Category Archives: endorsements

What It’s Like

“A good writer needs to know what it’s like, and ‘it’ can be just about anything. We have far too many writers today who have never ridden a horse, or fired a gun, or sharpened a knife, or fought with their fists, or been shot at. And so on and so on. They are like those professors who get a Ph.D. and a job teaching. Clearly nobody can try everything, but it’s possible to try a lot. I’ve sailed on a small boat, for example.  Also a troopship, and a luxury liner.  I’ve been a waiter, worked in a factory, and flown in a light plane. (No, I was not the pilot, but I wish I had been.)”

Gene Wolfe

Scarecrow Video

This is the video store I went to as a teenager, which, come to think of it, explains a lot about me.

Say No to Troll

Over at Slate, Farhad Manjoo — in between trying on awesome sweatshirtsargues against the reflexive labeling of anything and everything one happens to disagree with as “trolling.” This is something I’ve noticed more and more of recently too. It’s time to squash it. Things have really started to get out of hand. Heck, there’s even a term for people wanting to tar arguments they agree with: “concern trolling.”

But, Manjoo asks, “What if all these people aren’t trolls? What if they’re just, you know, disagreeable or stupid or merely wrong? What if, despite holding opinions that you don’t like, and despite expressing those opinions in a manner that seems a tad impolite, they came by their views honestly?”

He continues: “I think it’s time we took back troll. Let’s reserve the term to refer to people who are being actual nuisances. To apply it to punditry is to dilute it of all meaning — and, in an odd way, it also ascribes unnecessary genius to people who might just be misguided.”

Hear, hear.

Help me, would you?

Final Exam Prank Idea

Via Charles Shields’s And So It Goes: Kurt Vonnegut: A Life comes this great prank idea from Kurt Vonnegut:

He came up with a prank to ridicule his classmates’ angst over grades. Taking a seat for a final exam at midyear in a class he wasn’t registered for, he waited until everyone was deep into the test. Then with a groan of disgust, he ripped the exam to shreds, stalked up the aisle, and tossed the pieces of paper into the astonished instructor’s face, storming out the classroom door. It started a fad among the student body that lasted a few semesters.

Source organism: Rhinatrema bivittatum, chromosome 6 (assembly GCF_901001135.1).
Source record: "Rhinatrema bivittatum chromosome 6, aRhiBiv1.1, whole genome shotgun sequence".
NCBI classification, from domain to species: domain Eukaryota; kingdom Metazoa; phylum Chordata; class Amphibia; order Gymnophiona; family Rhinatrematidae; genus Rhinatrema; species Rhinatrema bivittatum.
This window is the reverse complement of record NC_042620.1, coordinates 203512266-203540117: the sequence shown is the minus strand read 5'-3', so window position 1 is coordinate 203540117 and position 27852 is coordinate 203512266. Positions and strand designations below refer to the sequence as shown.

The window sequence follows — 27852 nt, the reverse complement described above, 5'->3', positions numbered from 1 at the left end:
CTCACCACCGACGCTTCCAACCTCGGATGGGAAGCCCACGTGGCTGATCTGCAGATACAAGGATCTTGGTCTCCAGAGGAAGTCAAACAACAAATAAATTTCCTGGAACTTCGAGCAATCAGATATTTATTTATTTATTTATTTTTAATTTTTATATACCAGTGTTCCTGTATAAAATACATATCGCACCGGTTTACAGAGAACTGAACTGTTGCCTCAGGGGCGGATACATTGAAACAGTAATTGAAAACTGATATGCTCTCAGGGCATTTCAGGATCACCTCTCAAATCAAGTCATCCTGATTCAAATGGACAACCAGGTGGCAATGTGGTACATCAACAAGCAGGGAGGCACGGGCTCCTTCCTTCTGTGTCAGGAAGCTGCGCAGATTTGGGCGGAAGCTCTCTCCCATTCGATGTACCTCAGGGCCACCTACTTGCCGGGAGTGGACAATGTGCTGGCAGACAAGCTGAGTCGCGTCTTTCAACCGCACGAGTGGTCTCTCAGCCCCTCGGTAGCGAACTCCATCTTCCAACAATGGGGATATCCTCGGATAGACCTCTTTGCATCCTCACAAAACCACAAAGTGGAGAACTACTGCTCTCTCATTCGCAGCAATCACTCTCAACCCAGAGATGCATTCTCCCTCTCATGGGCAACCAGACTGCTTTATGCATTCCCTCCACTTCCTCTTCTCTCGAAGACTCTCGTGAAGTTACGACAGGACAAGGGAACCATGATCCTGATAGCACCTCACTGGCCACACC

It’s getting to be final exam time, and though teacherly propriety prevents me from endorsing this prank outright, I do sort of think it would be cool if it caught on.

Repair Your Own Jeans


The white patch thing is one of Vlieseline’s many iron-on interfacings but I’m not sure which one.  More information — including a link to order a free repair kit — can be found at the Nudie Jeans website.

Jeans, like leaves in the fall, are at their most beautiful just before they disintegrate. This guy’s got the right idea:

Carl Chiara

Buy Good Things. Own Them a Long Time.

Via The New York Times. Hat tip Put This On.

Coors

Paul Newman

This may sound absurd to anyone born after 1975, but there was actually a time when Coors – and I mean Coors, not the watered-down Silver Bullet stuff your girlfriend drank on spring break – was, bar none, beer of choice for the man’s man. Both Hud and the real-life Paul Newman loved the stuff. Tom Waits was known to knock back a few. Crosby, Stills, Nash, and Young swilled it while hanging out in Laurel Canyon (okay, so Nash was never quite a paragon of masculinity, but back in the day Stephen Stills was a country-blues-slinging demigod – look it up). And what did The Graduate’s Benjamin Braddock take to drinking while drifting in the pool after getting his first taste of red-hot American cougar? Coors.

—Tyler Thoreson, “Coors Original: An Appreciation” (2009)

Other famous Coors fans? Burt Reynolds, at least in Smokey and the Bandit, a movie whose McGuffin is smuggling a truckload of Coors from Texas to Georgia. Also, king-of-cool Steve McQueen, who not only loved the stuff so much he asked for it on his deathbed, but for whom the beer figured so prominently in his cosmology, a lover once described his penis as “two Coors beer cans welded together.” Then there’s singer-songwriter John Denver, baseball hall-of-famer Carl Yastrzemski, 38th President of the United States Gerald Ford, the late, great Ray Bradbury, and E.T. the Extra-Terrestial. Yes, even E.T.

Now, I realize that appealing to celebrity is a common fallacious appeal to authority, but maybe, just maybe, these (white, save for E.T.) guys knew something – at least when it comes to easy-drinking, pale, fizzy lagers in a can – the beer connoisseurs don’t.

Dean Martin

Dean Martin

Keith Richards

Keith Richards

Coors the company, it must be said, has, by some accounts, a pretty shady record, Ice Cube’s recent shilling for them notwithstanding. But that certainly doesn’t make them unique among corporations.1 Assuming products can stand on their own merit regardless of what company produced them, let it be said that I like their beer, not their (past) politics. Besides, I never pay for my Coors, I steal it.


  1. All sorts of corporations do all sorts of shady things, and while that’s not good, it doesn’t, for the most part, stop us from giving our money to them. As Adrian Woolridge notes in Masters of Management, “Philip Morris is still one of the best-performing stocks in the world. A study by the Wharton Business School … found that ‘ethical’ funds underperform the general market by 31 points a year. A study by the European Union showed that while 75 percent of consumers said they were willing to adjust their shopping habits in light of ethical and environmental considerations, only 3 percent had actually done so.” In other words, people tend to like products from companies that are evil.  ↩